This site is also important in the respect that it was a formal burial with tool huddled around the body (Froelich, 2001). This means that not only were Neanderthals and HSS interbreeding to form new species, there may also have been some mixing of the Cro-Magnon as well. Flemming's statements seem to be contradicted by the archeological evidence that exists. In addition, the finds are more consistent with the soft replacement for the extinction of the Neanderthal species. One simply does not find the evidence that would suggest the rapid and violent extermination of the Neanderthals. It is more likely, based on the existence of these transitional artifacts and skulls that the modern human species is the result of the intermixing of the species of the time.

Changes in Mousterian Tool Usage

Mousterian tools were a more advanced method of manufacturing tools for a variety of purposes. Moustereian tools were an advance over previous forms as them were flaked from a piece of stone, as opposed o ground down from a single piece of stone. Towards the end of Neanderthan society these tools become quite advanced as compared to earlier forms of tools.

Prior to the advance and cultural mixture that resulted from the HSN coming into contact with the HSS species, Neanderthal tools were making advances and becoming more technologically advanced. There are several theories that explain this, but are much too lengthy to include in this research. One of these theories suggests that these changes were a result of climatological and ecological changes that were occurring in their world and they needed to make a new type of tool to adapt. Other theories suggest that these changes were caused by physical changes in the cerebral cortex resulting in the ability to reason to solve the new problems that arose. These theories seem to lack physical evidence in support of either and it is not known why these technological advances were occurring. However, there is no dispute that they were occurring and Neanderthal man was becoming more complex.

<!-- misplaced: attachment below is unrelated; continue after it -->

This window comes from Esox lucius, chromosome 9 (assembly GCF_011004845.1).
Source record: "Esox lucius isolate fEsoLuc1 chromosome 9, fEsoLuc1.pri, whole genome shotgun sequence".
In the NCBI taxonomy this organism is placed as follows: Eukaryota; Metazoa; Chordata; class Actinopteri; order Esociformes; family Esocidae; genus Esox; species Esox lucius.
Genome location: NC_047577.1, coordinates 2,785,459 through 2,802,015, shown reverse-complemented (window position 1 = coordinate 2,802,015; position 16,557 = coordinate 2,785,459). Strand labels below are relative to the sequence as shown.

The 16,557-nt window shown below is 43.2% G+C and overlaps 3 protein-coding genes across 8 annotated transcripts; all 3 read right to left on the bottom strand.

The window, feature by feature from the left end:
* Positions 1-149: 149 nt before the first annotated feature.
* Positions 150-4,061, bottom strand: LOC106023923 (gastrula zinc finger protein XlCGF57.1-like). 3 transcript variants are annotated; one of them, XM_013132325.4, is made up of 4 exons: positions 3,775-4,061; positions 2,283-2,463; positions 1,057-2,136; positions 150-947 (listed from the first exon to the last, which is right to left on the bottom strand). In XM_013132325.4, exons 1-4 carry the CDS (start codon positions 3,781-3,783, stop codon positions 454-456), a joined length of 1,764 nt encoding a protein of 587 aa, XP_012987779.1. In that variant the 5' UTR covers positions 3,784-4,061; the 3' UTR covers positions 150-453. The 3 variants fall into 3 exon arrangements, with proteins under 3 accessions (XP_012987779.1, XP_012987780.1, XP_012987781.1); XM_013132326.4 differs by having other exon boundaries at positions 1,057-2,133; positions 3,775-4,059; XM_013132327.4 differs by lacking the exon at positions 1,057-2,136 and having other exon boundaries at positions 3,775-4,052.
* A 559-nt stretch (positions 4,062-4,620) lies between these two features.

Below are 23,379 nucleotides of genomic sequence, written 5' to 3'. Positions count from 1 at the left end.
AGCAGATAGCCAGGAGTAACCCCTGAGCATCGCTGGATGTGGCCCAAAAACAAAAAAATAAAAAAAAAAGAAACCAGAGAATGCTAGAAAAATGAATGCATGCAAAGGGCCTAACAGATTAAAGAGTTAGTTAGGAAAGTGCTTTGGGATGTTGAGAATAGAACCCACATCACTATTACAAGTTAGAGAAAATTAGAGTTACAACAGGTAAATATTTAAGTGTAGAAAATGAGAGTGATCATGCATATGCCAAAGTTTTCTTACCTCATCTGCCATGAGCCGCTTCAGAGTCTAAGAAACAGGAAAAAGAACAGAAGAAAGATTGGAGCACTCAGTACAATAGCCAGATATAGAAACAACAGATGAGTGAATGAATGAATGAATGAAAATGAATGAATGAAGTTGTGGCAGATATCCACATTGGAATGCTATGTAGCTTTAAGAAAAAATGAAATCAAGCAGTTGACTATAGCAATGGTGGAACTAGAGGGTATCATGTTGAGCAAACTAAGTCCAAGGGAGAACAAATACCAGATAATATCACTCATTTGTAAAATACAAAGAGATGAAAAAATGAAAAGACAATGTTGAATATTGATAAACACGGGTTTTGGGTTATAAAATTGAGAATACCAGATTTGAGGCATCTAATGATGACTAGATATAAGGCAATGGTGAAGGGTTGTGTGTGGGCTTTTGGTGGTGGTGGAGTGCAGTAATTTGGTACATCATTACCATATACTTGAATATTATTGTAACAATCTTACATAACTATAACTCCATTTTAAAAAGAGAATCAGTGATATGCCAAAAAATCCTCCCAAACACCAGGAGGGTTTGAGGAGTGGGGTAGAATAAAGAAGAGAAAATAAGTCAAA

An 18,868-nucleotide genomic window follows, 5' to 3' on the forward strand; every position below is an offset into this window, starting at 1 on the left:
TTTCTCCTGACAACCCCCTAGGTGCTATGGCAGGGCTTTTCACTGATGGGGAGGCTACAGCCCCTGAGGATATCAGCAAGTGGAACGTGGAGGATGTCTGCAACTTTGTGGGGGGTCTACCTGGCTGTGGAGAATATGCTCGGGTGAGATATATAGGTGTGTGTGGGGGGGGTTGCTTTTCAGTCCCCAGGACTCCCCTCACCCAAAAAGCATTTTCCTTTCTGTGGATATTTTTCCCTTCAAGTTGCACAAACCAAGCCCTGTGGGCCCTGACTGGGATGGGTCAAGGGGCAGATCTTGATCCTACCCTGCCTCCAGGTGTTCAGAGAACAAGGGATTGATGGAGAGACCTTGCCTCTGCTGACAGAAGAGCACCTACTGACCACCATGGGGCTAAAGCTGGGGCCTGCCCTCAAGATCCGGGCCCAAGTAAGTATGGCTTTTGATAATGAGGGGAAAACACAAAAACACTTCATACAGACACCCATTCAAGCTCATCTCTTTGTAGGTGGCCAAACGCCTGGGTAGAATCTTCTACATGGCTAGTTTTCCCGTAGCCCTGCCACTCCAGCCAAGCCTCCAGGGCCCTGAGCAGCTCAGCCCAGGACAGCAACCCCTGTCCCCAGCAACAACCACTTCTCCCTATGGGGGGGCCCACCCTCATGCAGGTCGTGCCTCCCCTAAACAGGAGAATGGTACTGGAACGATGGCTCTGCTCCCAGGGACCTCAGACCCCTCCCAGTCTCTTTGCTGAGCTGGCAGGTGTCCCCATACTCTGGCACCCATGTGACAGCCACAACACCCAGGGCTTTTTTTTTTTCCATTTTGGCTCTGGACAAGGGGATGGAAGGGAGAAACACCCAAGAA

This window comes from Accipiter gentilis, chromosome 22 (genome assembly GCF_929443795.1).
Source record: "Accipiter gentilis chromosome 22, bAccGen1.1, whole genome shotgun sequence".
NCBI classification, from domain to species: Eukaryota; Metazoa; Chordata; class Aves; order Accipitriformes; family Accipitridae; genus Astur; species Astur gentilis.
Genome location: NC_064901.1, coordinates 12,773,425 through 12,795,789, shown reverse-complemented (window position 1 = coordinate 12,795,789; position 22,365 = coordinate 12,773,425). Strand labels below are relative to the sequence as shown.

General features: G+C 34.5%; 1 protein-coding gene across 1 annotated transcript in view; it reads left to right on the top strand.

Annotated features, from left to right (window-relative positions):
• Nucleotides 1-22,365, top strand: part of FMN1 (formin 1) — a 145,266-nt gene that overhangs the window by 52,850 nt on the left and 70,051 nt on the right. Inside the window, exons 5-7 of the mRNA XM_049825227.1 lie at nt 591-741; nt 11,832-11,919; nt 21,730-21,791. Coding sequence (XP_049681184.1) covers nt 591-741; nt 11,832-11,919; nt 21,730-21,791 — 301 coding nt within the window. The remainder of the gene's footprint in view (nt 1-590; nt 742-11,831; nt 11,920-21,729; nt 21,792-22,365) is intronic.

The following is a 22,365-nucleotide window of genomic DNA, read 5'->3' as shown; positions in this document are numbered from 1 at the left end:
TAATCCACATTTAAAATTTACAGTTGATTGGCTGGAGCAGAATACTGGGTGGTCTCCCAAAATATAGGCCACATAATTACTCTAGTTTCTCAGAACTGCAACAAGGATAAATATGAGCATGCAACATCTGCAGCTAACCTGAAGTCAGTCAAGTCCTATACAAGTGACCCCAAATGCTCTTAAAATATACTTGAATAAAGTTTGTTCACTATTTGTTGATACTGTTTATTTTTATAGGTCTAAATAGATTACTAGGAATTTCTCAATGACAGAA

After contact with the HSS species there seems to be a jump in the progress of the Neanderthal tool making skill. We also begin to see more usage of tools that are not necessary to the basics of life and more decorative in nature. There are several theories to explain this phenomenon. The first is that the Neanderthals simply imitated the more advanced Homo Sapiens and picked up the culture by mirroring. Let us examine this argument.